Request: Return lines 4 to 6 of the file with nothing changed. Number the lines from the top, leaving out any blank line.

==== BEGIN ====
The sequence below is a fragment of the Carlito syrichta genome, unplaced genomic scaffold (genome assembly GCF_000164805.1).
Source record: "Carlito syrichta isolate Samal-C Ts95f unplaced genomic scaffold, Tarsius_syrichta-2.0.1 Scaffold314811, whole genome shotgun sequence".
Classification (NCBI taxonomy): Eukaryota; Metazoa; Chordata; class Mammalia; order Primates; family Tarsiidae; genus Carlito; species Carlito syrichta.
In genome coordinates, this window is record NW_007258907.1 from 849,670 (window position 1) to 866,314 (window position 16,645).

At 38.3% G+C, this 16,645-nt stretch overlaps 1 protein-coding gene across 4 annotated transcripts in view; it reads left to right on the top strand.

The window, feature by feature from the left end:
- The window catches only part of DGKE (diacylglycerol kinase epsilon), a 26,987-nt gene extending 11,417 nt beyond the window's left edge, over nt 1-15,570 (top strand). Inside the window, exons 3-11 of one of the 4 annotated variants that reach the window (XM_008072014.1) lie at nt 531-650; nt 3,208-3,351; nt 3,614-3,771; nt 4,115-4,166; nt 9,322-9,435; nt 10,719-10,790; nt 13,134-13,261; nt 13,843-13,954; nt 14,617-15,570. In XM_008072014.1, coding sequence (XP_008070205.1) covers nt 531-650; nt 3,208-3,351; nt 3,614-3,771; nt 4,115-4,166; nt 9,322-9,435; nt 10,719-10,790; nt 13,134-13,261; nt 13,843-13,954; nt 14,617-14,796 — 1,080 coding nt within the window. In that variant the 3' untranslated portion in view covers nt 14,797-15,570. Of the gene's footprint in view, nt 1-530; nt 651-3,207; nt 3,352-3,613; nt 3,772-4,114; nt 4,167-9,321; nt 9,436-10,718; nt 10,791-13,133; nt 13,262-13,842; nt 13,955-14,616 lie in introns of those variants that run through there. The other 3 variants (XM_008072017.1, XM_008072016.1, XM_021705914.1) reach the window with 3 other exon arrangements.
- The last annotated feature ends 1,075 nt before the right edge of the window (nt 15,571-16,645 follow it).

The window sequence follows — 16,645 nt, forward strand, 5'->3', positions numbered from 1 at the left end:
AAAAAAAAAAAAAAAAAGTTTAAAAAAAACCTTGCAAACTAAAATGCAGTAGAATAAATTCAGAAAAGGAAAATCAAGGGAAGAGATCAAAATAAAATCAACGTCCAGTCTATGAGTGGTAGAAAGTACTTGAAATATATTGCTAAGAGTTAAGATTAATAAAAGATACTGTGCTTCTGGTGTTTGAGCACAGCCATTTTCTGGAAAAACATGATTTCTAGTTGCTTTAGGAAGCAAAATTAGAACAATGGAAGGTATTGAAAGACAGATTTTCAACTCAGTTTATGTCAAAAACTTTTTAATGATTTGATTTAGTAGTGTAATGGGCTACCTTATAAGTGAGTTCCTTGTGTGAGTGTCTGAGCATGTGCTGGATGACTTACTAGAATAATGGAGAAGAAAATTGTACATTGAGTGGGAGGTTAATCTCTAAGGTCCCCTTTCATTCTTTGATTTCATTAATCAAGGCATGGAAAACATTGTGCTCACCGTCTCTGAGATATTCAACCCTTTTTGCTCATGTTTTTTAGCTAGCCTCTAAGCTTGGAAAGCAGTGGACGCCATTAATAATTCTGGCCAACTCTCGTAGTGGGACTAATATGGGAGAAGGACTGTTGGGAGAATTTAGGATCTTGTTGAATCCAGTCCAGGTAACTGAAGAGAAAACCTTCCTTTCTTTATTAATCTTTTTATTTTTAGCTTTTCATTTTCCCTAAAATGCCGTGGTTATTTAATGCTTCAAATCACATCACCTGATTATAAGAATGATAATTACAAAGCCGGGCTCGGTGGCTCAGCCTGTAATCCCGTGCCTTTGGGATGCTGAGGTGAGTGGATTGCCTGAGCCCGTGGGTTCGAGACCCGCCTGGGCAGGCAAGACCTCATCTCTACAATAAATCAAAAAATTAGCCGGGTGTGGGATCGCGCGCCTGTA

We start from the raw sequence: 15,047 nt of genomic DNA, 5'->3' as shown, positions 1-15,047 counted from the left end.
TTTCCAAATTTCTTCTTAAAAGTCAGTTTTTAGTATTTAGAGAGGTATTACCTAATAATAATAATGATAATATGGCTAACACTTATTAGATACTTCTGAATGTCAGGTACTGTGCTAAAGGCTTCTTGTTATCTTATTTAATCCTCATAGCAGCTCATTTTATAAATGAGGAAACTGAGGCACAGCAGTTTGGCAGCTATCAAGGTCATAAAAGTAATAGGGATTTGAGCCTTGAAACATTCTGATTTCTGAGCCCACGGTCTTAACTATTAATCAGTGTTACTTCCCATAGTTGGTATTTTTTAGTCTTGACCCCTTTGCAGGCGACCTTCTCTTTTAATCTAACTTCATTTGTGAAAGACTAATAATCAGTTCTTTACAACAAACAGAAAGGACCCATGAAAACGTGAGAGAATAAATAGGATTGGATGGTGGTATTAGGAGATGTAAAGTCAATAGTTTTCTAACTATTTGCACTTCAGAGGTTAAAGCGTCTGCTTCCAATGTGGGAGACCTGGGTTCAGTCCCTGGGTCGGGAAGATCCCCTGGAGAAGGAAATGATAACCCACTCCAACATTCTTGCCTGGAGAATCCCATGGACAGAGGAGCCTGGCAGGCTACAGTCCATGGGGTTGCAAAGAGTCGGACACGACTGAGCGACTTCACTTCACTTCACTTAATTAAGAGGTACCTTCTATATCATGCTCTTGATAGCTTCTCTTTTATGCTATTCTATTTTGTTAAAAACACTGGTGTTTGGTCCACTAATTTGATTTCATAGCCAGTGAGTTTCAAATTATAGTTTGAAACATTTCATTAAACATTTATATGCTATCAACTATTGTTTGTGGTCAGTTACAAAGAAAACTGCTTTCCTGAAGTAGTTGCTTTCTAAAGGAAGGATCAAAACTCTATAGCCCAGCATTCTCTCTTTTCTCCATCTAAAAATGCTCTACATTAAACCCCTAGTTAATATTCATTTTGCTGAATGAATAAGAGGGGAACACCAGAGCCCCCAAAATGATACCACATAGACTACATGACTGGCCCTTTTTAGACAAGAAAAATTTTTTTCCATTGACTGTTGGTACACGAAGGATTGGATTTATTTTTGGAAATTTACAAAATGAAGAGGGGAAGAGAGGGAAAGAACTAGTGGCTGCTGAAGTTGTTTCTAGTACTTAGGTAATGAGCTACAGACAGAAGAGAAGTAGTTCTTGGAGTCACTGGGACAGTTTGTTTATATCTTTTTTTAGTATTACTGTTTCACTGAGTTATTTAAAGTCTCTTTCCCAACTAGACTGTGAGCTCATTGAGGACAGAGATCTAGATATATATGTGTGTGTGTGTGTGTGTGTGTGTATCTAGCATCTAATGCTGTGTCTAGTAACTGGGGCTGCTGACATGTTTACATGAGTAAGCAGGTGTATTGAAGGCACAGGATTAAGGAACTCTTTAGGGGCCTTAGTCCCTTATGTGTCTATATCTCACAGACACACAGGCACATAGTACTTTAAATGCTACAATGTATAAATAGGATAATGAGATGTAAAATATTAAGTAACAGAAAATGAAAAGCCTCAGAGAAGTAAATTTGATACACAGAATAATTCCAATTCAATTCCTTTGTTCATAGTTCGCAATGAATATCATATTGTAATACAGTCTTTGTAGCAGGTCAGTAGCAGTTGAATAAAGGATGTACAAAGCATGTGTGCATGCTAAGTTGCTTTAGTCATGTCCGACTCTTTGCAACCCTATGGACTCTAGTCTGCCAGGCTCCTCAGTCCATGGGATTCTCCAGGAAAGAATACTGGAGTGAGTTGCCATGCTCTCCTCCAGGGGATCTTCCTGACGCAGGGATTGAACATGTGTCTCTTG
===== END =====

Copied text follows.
In genome coordinates, this window is record NW_007258907.1 from 849,670 (window position 1) to 866,314 (window position 16,645).

At 38.3% G+C, this 16,645-nt stretch overlaps 1 protein-coding gene across 4 annotated transcripts in view; it reads left to right on the top strand.

The window, feature by feature from the left end: